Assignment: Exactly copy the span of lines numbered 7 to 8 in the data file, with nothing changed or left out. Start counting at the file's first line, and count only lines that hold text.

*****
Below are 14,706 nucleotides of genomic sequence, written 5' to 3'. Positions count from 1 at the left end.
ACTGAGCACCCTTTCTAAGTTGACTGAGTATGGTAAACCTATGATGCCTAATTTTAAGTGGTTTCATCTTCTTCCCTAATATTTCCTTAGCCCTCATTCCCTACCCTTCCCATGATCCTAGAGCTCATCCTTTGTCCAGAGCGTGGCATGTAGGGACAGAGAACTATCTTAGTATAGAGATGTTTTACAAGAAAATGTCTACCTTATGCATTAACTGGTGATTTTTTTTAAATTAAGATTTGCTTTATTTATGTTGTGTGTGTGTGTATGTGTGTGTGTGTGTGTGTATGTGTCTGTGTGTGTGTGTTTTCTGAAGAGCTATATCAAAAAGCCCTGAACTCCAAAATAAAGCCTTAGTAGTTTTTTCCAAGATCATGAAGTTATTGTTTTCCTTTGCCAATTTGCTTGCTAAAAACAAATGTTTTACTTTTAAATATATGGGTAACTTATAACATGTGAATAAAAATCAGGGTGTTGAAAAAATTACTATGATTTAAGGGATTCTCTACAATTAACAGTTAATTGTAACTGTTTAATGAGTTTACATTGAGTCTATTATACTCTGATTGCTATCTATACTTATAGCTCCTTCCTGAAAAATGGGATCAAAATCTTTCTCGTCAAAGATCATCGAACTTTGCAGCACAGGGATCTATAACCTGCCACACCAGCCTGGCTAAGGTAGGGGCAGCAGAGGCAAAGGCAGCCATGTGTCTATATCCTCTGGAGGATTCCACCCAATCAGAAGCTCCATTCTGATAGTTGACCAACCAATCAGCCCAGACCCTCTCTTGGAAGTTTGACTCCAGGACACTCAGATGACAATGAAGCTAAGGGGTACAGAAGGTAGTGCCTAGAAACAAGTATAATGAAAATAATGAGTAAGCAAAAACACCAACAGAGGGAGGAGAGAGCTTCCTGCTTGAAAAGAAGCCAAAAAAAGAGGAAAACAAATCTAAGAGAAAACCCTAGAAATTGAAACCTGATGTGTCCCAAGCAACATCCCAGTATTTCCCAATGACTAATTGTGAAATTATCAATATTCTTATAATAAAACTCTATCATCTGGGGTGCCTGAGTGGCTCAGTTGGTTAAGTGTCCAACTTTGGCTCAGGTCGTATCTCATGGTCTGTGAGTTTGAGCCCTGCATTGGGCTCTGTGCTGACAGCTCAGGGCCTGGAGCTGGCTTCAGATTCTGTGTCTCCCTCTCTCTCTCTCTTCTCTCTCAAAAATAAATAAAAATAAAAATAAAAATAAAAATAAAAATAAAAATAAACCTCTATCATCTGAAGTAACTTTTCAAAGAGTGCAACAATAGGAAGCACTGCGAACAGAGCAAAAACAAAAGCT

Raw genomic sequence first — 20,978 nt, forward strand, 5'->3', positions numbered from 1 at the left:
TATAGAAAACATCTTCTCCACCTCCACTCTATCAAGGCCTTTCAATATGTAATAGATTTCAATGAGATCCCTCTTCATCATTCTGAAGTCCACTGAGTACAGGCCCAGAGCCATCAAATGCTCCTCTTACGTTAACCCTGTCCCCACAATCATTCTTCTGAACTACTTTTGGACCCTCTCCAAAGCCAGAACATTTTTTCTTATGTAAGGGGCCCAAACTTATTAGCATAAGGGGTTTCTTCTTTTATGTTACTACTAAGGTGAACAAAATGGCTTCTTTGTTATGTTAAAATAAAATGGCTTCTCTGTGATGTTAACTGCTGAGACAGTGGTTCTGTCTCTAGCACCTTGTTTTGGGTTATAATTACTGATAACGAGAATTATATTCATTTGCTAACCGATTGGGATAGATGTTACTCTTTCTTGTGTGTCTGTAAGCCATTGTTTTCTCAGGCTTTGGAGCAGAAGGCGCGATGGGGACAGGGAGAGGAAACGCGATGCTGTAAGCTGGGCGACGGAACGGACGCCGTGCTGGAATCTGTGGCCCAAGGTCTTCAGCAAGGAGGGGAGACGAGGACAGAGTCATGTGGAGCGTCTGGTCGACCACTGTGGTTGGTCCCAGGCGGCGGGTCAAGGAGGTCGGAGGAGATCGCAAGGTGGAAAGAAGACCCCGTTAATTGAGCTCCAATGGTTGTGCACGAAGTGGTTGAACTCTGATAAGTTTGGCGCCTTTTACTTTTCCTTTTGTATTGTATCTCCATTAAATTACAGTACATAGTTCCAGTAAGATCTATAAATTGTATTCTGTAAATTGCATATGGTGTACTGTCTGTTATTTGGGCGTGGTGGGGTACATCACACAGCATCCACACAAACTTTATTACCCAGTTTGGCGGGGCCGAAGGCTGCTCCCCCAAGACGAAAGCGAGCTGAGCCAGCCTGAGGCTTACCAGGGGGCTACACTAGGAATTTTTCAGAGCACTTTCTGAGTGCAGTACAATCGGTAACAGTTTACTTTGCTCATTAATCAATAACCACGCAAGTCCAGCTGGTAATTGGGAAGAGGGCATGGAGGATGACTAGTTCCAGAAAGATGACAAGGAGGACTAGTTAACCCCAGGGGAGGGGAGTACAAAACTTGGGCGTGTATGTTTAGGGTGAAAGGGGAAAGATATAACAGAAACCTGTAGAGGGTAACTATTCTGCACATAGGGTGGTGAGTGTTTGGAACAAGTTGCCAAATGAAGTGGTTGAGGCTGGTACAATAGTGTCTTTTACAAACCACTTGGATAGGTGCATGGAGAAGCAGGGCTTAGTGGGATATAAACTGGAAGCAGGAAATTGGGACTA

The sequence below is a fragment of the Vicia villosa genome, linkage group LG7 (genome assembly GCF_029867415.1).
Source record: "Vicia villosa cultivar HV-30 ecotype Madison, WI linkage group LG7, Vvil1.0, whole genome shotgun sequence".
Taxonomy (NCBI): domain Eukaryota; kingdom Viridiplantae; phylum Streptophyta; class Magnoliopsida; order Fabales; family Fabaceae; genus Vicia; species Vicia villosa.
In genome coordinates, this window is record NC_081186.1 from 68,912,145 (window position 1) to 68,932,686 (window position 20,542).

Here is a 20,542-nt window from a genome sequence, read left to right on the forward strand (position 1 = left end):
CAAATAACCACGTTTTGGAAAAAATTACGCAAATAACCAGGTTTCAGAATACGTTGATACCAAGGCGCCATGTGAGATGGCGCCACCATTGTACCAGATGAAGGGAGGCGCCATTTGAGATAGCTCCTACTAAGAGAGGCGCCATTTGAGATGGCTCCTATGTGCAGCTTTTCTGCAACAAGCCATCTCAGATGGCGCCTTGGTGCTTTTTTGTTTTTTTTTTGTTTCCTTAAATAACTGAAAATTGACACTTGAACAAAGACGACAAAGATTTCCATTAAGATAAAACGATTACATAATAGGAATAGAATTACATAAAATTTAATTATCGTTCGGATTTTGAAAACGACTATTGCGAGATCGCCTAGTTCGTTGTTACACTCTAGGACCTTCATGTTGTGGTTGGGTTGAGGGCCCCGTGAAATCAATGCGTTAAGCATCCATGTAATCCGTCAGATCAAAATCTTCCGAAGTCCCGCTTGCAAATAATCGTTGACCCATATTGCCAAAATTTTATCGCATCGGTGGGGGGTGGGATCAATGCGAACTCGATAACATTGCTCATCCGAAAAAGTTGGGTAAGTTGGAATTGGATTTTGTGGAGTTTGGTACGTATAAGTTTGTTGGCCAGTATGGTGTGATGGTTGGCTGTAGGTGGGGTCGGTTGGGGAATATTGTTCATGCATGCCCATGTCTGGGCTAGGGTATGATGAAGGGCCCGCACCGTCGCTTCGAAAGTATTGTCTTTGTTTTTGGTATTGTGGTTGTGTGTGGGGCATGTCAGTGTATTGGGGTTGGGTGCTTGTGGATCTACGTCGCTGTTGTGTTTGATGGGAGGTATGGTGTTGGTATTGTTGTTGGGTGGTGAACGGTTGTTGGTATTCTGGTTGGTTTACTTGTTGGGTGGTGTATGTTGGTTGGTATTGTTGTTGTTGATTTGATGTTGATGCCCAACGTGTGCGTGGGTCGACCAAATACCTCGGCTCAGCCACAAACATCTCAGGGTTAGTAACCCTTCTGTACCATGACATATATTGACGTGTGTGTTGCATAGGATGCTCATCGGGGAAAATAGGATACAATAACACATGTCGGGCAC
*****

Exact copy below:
Taxonomy (NCBI): domain Eukaryota; kingdom Viridiplantae; phylum Streptophyta; class Magnoliopsida; order Fabales; family Fabaceae; genus Vicia; species Vicia villosa.
In genome coordinates, this window is record NC_081186.1 from 68,912,145 (window position 1) to 68,932,686 (window position 20,542).